Theoretically, I’m on the home-straight with the big memoir project, but rather than gather speed towards the end, I’ve been grinding to a near halt, struggling with exactly what that ending is. In fact Never Ending Story might be a good book title if it weren’t already a German Fantasy turned film or another blast from my 80’s past.
For me, the ending is something about what survivorship looks like in its imperfect and propped up form. Others, often in their haste, imagine life might now be one long party. Those close to you and those who really knew you before, understand the tree is clipped and distorted like a bonsai, unable to bend in the wind for fear of breaking or that the spirit is now a Halloween-ready often limping, drooling frankenstein creation of what others think a person should be like after surviving their something terrible.
And so the writing of my memoir comes almost to the present in an exploration of what survivorship means. There are some tangible elements to it, time being one of them and along with it, reaching certain milestones that might measure success.
Funnily enough, my measures of success are not always about the extra time achieved. More what’s achieved with the extra time. Whilst the 13 plus years is very tangible, it’s a bit like money: More of it, surprisingly, doesn’t necessarily make you happier. But you can’t say that to people who haven’t got that thing you might have because they think you’re only saying it. It’s alright for you – you have time / money / whatever thing it is they think will bring them more happiness.
But I acknowledge time at least gives you a bit of head room – more chance to find that happiness, success or in my case, a real sense of being a survivor.
We recently celebrated Max’s 16th birthday. As I hadn’t expected to see him reach his 3rd, his birthday has become one of my milestones. It’s a marker of success. And I make a cake.
There’s a bit of a tradition of handmade birthday cakes in my family and for that second birthday, I laboured over Thomas the Tank Engine between rounds of chemotherapy. I had decided that cake, would be future evidence of having had a proper mother! As ‘proper’ mothers don’t give up, there’s been a special cake every year since. And every year there’s an appropriate theme.
I have deliberated for days over whether to post about this and what is an intensely personal time. I didn’t want to be apparently focusing on the negative, harping back in time. Many of my thoughts are not shared with anyone – largely because there aren’t words for what it feels like to celebrate a 2 years old’s birthday feeling sick and wretched, sweating in an itchy wig only so you look good for him in photos; looking into the camera knowing that’s who you’re smiling for and looking at – a future boy who you won’t ever know; knowing at the same time you’ll be a person he’ll never know either, someone somewhere in his past and wig or no wig, he won’t recognise any of it as a measure of the person you once were. So, on balance I had decided NOT to.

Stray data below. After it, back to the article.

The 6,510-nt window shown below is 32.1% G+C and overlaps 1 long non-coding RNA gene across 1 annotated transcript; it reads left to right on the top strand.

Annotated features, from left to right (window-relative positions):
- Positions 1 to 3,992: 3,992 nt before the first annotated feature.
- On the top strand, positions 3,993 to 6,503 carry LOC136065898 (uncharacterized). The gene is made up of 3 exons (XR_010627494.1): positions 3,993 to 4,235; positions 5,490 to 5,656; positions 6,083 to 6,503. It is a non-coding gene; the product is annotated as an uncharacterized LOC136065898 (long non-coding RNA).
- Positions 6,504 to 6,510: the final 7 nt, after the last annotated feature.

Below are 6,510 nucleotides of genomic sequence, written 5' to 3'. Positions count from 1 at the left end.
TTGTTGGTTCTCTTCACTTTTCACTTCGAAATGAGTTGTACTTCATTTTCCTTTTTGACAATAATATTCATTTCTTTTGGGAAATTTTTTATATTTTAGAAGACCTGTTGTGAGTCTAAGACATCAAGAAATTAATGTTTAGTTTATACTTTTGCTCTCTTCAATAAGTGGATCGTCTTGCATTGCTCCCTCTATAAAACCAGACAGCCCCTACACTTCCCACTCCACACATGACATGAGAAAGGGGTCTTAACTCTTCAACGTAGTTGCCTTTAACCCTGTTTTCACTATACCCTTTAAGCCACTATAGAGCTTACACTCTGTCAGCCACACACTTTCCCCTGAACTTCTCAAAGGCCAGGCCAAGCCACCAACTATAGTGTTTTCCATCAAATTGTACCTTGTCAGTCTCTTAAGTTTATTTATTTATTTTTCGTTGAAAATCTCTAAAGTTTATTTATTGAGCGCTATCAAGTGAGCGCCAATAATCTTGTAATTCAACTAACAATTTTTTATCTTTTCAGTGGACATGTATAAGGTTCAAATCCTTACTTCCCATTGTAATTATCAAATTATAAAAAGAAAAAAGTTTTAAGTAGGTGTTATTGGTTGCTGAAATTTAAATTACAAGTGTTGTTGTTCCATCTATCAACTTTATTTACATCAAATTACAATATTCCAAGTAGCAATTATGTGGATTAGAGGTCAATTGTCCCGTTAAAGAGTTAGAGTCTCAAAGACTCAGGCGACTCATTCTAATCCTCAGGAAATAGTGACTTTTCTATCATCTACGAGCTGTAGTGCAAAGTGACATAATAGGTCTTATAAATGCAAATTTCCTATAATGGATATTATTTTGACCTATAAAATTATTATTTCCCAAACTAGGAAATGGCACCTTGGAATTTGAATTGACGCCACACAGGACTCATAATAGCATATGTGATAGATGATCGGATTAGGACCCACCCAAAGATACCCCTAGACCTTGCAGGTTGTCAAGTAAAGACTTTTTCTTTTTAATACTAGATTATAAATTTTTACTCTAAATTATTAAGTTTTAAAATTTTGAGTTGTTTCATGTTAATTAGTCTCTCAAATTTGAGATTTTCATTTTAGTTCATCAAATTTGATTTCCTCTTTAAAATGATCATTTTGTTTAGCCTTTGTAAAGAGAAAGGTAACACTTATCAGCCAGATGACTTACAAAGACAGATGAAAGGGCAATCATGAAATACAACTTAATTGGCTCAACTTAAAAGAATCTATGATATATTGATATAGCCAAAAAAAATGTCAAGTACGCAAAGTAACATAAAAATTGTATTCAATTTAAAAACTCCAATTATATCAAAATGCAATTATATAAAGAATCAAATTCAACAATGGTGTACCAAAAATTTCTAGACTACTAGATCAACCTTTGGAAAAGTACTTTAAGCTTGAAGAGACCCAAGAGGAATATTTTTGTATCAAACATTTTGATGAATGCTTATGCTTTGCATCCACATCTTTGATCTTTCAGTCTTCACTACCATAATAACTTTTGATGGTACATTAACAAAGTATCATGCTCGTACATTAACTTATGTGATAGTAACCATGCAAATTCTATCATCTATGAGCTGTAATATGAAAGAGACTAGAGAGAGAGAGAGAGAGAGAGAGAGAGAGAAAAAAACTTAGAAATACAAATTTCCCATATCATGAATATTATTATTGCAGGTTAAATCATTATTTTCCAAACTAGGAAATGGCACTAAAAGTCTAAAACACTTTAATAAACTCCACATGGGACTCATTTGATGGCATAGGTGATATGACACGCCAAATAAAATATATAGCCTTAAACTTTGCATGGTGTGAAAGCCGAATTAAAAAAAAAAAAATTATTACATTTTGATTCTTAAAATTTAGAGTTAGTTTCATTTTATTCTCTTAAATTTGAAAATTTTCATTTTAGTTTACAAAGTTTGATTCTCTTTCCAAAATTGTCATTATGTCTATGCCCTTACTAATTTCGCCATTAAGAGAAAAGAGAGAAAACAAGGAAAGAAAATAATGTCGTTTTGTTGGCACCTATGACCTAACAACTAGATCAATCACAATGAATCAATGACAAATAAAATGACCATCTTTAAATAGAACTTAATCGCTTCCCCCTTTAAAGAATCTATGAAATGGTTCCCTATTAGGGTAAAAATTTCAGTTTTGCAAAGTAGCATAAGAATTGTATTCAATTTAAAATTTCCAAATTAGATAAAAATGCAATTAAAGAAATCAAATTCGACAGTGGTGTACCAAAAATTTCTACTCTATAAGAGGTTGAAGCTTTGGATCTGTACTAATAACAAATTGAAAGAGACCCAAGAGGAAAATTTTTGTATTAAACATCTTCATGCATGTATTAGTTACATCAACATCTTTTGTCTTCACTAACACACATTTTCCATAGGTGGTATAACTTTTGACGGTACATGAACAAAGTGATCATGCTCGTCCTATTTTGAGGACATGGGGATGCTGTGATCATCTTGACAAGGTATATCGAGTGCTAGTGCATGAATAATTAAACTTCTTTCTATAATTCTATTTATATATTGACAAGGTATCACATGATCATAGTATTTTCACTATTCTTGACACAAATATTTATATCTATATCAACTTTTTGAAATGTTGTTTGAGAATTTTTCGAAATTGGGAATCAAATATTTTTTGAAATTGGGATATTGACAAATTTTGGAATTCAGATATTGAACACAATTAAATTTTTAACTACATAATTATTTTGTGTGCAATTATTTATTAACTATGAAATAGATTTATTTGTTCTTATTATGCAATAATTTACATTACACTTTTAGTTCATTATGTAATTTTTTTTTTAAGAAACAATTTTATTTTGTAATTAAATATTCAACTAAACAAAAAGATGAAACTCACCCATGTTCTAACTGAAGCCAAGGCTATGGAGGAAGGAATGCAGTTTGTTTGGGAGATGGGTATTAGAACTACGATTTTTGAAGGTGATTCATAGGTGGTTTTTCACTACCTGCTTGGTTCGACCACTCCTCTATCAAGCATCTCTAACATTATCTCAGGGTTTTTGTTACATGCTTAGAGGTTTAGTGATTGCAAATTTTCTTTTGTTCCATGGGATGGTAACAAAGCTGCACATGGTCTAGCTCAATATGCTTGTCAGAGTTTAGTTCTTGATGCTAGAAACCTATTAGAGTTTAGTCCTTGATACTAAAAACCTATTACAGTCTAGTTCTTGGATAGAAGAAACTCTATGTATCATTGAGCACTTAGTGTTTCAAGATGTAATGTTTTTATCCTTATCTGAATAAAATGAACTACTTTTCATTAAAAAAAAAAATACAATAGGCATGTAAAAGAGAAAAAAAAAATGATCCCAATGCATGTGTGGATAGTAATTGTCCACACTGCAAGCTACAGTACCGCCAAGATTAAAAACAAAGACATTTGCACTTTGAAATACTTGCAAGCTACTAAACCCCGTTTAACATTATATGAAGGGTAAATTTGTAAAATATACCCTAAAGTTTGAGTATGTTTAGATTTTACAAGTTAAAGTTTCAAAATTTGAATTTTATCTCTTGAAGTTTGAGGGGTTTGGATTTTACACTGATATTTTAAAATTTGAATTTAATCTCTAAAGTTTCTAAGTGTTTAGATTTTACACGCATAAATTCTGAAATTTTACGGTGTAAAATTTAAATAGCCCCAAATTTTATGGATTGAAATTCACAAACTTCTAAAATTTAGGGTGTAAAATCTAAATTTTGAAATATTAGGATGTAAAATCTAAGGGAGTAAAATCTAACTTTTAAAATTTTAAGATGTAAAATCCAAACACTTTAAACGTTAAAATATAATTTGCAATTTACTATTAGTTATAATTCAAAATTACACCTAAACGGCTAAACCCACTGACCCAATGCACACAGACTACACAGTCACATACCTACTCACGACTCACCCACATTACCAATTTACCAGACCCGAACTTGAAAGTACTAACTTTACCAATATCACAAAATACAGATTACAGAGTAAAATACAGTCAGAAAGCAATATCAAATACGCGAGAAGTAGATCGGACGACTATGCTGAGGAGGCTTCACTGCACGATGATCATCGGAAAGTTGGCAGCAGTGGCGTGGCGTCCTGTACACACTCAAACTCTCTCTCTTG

However, I’m crafting my next Bite Size prompt around the little things that make my day. It started out as a would-be, fool-proof 100% positive prompt no-one could possibly associate with a bad time. But the incident I wanted to write gets all tangled up with survivorship and what that might look like. And that implies a before, a bad time.
I’m increasingly wondering what makes others feel like they have survived? And what is successful survivorship? For me I realise it’s in the little details a bit like happiness is. It’s partly about progress and about being able to laugh at yourself or the situation that suggests you’ve managed to untangle yourself a bit from the experience. I think Charli Mills expressed this same sense of survival in her Bite Size response to Crazy. It’s about accepting the damage that remains but being able to stop it spoiling everything else. And in the end, in part, for me it boils down to making a birthday cake!
This year’s cake was a ridiculously ambitious Royal Albert Hall – singing there in the summer for the BBC Warhorse Prom was one of the highlights of Max’s year. I groaned inwardly when he suggested it, as I’m not exactly a certified cake maker but nor am I able to accept defeat without a go! I ordered coloured icing and baked and burnt around 8 separate sponges. I worked and cursed for about 15 hours and still managed to laugh at myself for getting myself into such a ridiculous commitment.
This year I enjoyed making a cake a lot more than not.
This year I didn’t cry. The early years were food for flashbacks and fear.
This year Simon felt able to take the mick out of me and my perfectionism – “Where’s the audience?!”
This year I remembered Val with peace rather than horror. Val talked me through making Max’s 5th birthday cake over the phone when I could taste chemo in the icing.. She only had weeks to live and she wanted me to celebrate life not mourn.
This year I could get out these photos of that second birthday and I didn’t cry.
This year I could cope with Simon crying without wanting to shut myself away.
This year felt like some of the other years were behind me.
This year I recognise this is survival. I did all of this and this is progress, even though I still bled to death in my dreams and left them both alone, again..